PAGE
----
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Sony Handycam HDR-PJ10 review:

Sony Handycam HDR-PJ10

The LCD is on the small side--as befits the compactness of the camcorder--and like many is hard to see in direct sunlight. It's serviceable as a touch screen; not wonderfully responsive, but there's so little to navigate that I didn't mind too much.

The most notable feature of the camcorder is, of course, the small projector built into the LCD door. It delivers enough throw and brightness for casual home viewing, and the slider on top of the door makes it easy to focus. While I would have liked the touch screen to function during projection--you have to set everything up in advance, because you have limited navigation in projection mode--it's straightforward enough to use. You don't notice the relatively low-quality video while viewing this way rather than on a big-screen TV, in part because the resolution of the projector is only 640x360 pixels. (Other specs: up to 10 lumens, 10 to 60 inches of coverage, throw about 20 inches to 10 feet.)

  Canon Vixia HF M400/M40/M41 Panasonic HDC-TM90/SD90 Sony Handycam HDR-PJ10
Sensor (effective video resolution) 2.07-megapixel HD CMOS Pro 1.9-2.6-megapixel CMOS
(depends on zoom)
1.49 megapixels
1/3 inch 1/4.1 inch 1/4 inch
Lens 10x
28-729mm (16:9)
Closest focus (inches) 0.4 n/a 0.4
Min illumination (lux) recommended: 100
standard: 1.5
low light: 0.1
standard: 1,400
low light: 4
Color Night View: 1
recommended: n/a
standard: 11
low light: 3


None/None/ 0.24-inch 260,000 dots None None
LCD 3-inch 230,000 dots 3-inch 230,400 dots 3-inch 230,000 pixels
Primary media 0GB/16GB/32GB internal; 2 x SDXC 16GB/0GB flash; SDXC 16GB internal; 1 x SDXC
HD recording AVCHD: 1,080/60i @ 24, 17Mbps; 1,440x1,080/60i @ 12, 7, 5Mbps
(also encodes 30p and 24p as 60i)
AVCHD: 1,080/60p 28Mbps;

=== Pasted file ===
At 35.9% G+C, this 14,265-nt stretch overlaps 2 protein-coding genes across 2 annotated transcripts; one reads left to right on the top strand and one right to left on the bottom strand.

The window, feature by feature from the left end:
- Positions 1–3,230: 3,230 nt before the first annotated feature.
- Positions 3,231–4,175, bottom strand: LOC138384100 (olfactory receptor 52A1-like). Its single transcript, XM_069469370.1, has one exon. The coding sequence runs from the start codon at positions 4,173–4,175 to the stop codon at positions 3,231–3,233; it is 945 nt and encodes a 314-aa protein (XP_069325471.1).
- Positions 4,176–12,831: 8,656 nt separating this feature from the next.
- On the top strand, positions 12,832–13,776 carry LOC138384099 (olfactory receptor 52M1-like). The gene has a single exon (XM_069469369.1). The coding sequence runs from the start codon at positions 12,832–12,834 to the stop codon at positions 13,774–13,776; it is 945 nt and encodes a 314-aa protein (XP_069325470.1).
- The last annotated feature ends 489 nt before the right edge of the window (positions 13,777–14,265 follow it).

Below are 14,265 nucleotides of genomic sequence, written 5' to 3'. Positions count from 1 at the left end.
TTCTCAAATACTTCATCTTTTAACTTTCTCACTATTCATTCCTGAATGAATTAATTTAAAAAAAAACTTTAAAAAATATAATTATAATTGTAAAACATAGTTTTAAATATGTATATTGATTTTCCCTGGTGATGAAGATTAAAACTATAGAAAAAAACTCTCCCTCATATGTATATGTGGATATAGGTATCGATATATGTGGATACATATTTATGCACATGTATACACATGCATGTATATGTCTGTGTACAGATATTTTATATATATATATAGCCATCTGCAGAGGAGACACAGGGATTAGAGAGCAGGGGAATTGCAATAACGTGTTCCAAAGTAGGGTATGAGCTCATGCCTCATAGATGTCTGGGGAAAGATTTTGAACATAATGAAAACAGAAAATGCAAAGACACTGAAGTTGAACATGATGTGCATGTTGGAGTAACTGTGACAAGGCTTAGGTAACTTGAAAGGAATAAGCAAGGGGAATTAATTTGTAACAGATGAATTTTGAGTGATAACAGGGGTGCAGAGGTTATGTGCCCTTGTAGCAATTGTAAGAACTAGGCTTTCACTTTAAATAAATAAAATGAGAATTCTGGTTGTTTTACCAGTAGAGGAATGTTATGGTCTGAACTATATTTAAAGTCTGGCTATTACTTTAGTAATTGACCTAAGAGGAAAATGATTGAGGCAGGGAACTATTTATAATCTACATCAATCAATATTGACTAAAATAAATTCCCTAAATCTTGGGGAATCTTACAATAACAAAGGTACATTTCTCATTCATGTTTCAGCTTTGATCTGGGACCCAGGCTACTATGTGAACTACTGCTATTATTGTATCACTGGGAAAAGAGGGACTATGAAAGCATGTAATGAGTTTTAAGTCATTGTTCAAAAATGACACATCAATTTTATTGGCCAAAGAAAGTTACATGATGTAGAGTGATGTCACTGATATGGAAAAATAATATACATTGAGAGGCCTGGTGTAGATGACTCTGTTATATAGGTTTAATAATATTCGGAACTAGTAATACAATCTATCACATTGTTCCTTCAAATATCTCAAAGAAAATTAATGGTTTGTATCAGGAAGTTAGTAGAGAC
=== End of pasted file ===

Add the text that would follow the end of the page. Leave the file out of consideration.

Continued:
1,080/60i @ 17, 13, 9, 5Mbps
AVCHD: 1,080/60p @ 28Mbps; 1,080/60i @ 24,17Mbps; 1,440x1,080/60i @ 9, 5Mbps
Manual shutter speed 1/6 - 1/2,000 sec Yes No
Manual iris f1.8-f8 Yes No
Accessory shoe Yes Yes No
Audio 2 channels (5.1 via optional mic);
mic, headphone jacks
2 channels 5.1 channels; mic and headphone jacks
Body dimensions (WHD, inches) 2.9x2.8x5.2 3.1x2.3x4.4 2.4x2.6x5.1
Operating weight (pounds) 14.3 7.7 (est) 12.9 (est)
Mfr. price $649.99/$699.99/$799.99 $599.99/$549.99 $699.99
Ship date April 2011 March 2011 March 2011

On top of the camcorder are the mode and photo buttons, which feel too close together. The zoom switch wasn't nearly as loose on this model as on the CX130, which leads me to think there's inconsistency across the products. A tiny captive USB cable tucks into the strap and comes in handy when you're on the road.

While not fully automatic, the camcorder comes close. You have a choice of four shooting modes: movie, photo, Smooth Slow Record (3 seconds of motion played back at 25 percent speed), and Golf Shot (2 seconds of motion captured as multiple frames). The "manual" settings are white balance, spot meter/focus, and exposure compensation. But they're in the menu system and not accessible enough to be very useful. The camcorder is really intended to be used in auto, and it fares pretty well from that perspective. Its other notable feature is the relatively wide-angle lens, which starts around 30mm-equivalent.

Though more expensive than its projectorless siblings, if you're one of those folks who like to share their vacation vids and school graduations with everyone--and if you have the bad habit of leaving all your videos in the camcorder--the built-in projector provides a nifty way to do so, and using it is easier than hooking up to strange TVs. But if you don't think you're going to use it that way, you're better off saving money and opting for the CX130, or spending it on a better camcorder, like the Canon Vixia HF M400.

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